30 July 2009: Buy organic for climate reasons

The UK Food Standards Agency (FSA) has published a report saying that eating organic food has no significant health benefits. This conclusion is despite the fact that some of the research studies on which the FSA report is based show that organic foods have 50% more beta carotenes (which improve the immune system and eyesight) and 30% more flavanoids (which help keep cholesterol low). To dismiss 30 to 50% improvements as “insignificant” is bizarre. And the FSA dismisses as “too recent” a study published last year in the Journal of Science, Agricultural and Food which, based on a £12m, four-year EU-funded study, found that organic milk contains up to 60% more antioxidants and beneficial fatty acids than non-organic milk (see Fatty acid and fat-soluble antioxidant concentrations in milk from high- and low-input conventional and organic systems: seasonal variation).

Organic agriculture also has a much lower climate footprint than intensive agriculture, because it doesn’t cause emissions from the manufacture and use of artificial fertilisers and pesticides. Organically-farmed soil is also a better store for carbon (see Agriculture and forests). Reduced emissions alone mean that organic agriculture has around a 20% lower climate footprint and a Food and Agriculture Organisation report says that, with soil carbon sequestration, the climate impact is 60% lower (see Institute of Science in Society: FAO Promotes Organic). Therefore major policy change is needed to promote organic agriculture.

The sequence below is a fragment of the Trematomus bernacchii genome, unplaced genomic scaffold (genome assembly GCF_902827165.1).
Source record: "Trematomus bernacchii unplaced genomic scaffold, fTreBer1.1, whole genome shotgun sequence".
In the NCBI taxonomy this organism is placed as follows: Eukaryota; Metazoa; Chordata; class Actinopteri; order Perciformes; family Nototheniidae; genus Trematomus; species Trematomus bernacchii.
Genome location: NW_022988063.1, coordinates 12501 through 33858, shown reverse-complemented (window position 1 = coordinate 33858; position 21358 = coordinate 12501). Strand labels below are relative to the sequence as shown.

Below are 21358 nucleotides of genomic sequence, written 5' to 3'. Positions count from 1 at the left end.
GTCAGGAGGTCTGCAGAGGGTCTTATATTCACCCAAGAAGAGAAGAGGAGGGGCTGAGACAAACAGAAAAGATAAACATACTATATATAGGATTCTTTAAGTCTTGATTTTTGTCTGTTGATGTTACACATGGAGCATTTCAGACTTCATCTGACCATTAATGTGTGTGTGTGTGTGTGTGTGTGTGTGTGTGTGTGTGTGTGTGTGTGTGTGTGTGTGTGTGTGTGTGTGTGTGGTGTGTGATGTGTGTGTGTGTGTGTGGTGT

Only 15% of EU Common Agricultural Policy (CAP) money goes to organic agriculture. The other 85% of taxpayers’ money is spent in ways that drive climate destruction. Former Agriculture Commissioner Fischler (the architect of the 2003 CAP reform) has said that the next reform must focus on climate protection, grassland extensification and biodiversity. He is right, and all European institutions must do as he proposes without delay. In addition, all public subsidy should be transferred from intensive to organic agriculture.

And President Obama must honour his manifesto promises to help organic farmers with certification and to reform crop insurance to end penalisation of organic farmers. Less than a quarter of one percent of US agriculture is organic, which puts the US below most European countries and also below China (0.6%). Therefore, the emerging US-China co-operation on climate change must address agriculture, as well as energy.


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